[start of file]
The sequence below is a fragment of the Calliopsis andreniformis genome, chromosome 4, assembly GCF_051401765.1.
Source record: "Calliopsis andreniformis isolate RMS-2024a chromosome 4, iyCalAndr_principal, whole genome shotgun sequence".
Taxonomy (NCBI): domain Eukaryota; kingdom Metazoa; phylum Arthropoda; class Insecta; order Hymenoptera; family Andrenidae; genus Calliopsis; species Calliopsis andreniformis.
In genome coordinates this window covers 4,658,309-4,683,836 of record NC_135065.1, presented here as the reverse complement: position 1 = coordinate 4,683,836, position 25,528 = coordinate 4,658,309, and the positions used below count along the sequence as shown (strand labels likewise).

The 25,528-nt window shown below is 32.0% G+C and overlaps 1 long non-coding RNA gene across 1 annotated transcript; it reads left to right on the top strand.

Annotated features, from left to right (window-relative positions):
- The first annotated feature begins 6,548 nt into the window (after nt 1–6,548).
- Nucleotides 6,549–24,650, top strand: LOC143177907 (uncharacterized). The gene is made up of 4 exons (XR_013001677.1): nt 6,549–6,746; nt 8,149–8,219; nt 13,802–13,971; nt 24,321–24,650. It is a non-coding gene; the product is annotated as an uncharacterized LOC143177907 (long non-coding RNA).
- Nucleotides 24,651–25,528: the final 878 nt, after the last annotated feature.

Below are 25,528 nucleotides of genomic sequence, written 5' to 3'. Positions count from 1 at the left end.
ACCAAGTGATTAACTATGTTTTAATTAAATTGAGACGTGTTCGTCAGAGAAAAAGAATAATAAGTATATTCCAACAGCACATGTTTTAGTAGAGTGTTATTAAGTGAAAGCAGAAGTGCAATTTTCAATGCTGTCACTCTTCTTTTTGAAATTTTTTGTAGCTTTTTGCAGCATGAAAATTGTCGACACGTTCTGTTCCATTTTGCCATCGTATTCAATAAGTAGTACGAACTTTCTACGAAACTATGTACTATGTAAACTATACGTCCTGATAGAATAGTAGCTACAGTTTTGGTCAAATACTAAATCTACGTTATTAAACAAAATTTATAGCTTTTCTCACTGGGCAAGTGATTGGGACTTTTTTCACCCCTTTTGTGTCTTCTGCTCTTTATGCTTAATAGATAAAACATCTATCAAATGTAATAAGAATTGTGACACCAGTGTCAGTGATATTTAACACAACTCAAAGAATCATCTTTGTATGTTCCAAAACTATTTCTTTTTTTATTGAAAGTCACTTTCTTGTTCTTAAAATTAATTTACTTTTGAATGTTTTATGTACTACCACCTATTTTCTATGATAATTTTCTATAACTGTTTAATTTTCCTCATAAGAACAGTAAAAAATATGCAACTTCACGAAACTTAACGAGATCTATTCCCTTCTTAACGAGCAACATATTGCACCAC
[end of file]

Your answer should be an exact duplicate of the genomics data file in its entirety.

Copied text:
The sequence below is a fragment of the Calliopsis andreniformis genome, chromosome 4, assembly GCF_051401765.1.
Source record: "Calliopsis andreniformis isolate RMS-2024a chromosome 4, iyCalAndr_principal, whole genome shotgun sequence".
Taxonomy (NCBI): domain Eukaryota; kingdom Metazoa; phylum Arthropoda; class Insecta; order Hymenoptera; family Andrenidae; genus Calliopsis; species Calliopsis andreniformis.
In genome coordinates this window covers 4,658,309-4,683,836 of record NC_135065.1, presented here as the reverse complement: position 1 = coordinate 4,683,836, position 25,528 = coordinate 4,658,309, and the positions used below count along the sequence as shown (strand labels likewise).

The 25,528-nt window shown below is 32.0% G+C and overlaps 1 long non-coding RNA gene across 1 annotated transcript; it reads left to right on the top strand.

Annotated features, from left to right (window-relative positions):
- The first annotated feature begins 6,548 nt into the window (after nt 1–6,548).
- Nucleotides 6,549–24,650, top strand: LOC143177907 (uncharacterized). The gene is made up of 4 exons (XR_013001677.1): nt 6,549–6,746; nt 8,149–8,219; nt 13,802–13,971; nt 24,321–24,650. It is a non-coding gene; the product is annotated as an uncharacterized LOC143177907 (long non-coding RNA).
- Nucleotides 24,651–25,528: the final 878 nt, after the last annotated feature.

Below are 25,528 nucleotides of genomic sequence, written 5' to 3'. Positions count from 1 at the left end.
ACCAAGTGATTAACTATGTTTTAATTAAATTGAGACGTGTTCGTCAGAGAAAAAGAATAATAAGTATATTCCAACAGCACATGTTTTAGTAGAGTGTTATTAAGTGAAAGCAGAAGTGCAATTTTCAATGCTGTCACTCTTCTTTTTGAAATTTTTTGTAGCTTTTTGCAGCATGAAAATTGTCGACACGTTCTGTTCCATTTTGCCATCGTATTCAATAAGTAGTACGAACTTTCTACGAAACTATGTACTATGTAAACTATACGTCCTGATAGAATAGTAGCTACAGTTTTGGTCAAATACTAAATCTACGTTATTAAACAAAATTTATAGCTTTTCTCACTGGGCAAGTGATTGGGACTTTTTTCACCCCTTTTGTGTCTTCTGCTCTTTATGCTTAATAGATAAAACATCTATCAAATGTAATAAGAATTGTGACACCAGTGTCAGTGATATTTAACACAACTCAAAGAATCATCTTTGTATGTTCCAAAACTATTTCTTTTTTTATTGAAAGTCACTTTCTTGTTCTTAAAATTAATTTACTTTTGAATGTTTTATGTACTACCACCTATTTTCTATGATAATTTTCTATAACTGTTTAATTTTCCTCATAAGAACAGTAAAAAATATGCAACTTCACGAAACTTAACGAGATCTATTCCCTTCTTAACGAGCAACATATTGCACCAC